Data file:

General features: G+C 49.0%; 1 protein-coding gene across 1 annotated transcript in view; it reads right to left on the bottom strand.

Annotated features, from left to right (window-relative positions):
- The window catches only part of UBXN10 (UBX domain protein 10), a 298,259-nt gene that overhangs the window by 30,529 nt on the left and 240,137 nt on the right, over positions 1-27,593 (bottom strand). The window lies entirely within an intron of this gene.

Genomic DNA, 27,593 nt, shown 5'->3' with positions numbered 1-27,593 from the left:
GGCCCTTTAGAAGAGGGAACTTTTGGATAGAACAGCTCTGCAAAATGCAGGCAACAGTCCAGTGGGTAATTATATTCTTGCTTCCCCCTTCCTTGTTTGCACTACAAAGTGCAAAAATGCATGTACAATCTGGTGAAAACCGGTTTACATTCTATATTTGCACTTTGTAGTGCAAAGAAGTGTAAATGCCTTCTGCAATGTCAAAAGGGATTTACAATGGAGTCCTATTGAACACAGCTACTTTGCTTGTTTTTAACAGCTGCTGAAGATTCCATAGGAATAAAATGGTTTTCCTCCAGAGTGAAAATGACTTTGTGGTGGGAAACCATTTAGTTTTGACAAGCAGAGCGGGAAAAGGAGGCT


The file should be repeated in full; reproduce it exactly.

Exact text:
General features: G+C 49.0%; 1 protein-coding gene across 1 annotated transcript in view; it reads right to left on the bottom strand.

Annotated features, from left to right (window-relative positions):
- The window catches only part of UBXN10 (UBX domain protein 10), a 298,259-nt gene that overhangs the window by 30,529 nt on the left and 240,137 nt on the right, over positions 1-27,593 (bottom strand). The window lies entirely within an intron of this gene.

Genomic DNA, 27,593 nt, shown 5'->3' with positions numbered 1-27,593 from the left:
GGCCCTTTAGAAGAGGGAACTTTTGGATAGAACAGCTCTGCAAAATGCAGGCAACAGTCCAGTGGGTAATTATATTCTTGCTTCCCCCTTCCTTGTTTGCACTACAAAGTGCAAAAATGCATGTACAATCTGGTGAAAACCGGTTTACATTCTATATTTGCACTTTGTAGTGCAAAGAAGTGTAAATGCCTTCTGCAATGTCAAAAGGGATTTACAATGGAGTCCTATTGAACACAGCTACTTTGCTTGTTTTTAACAGCTGCTGAAGATTCCATAGGAATAAAATGGTTTTCCTCCAGAGTGAAAATGACTTTGTGGTGGGAAACCATTTAGTTTTGACAAGCAGAGCGGGAAAAGGAGGCT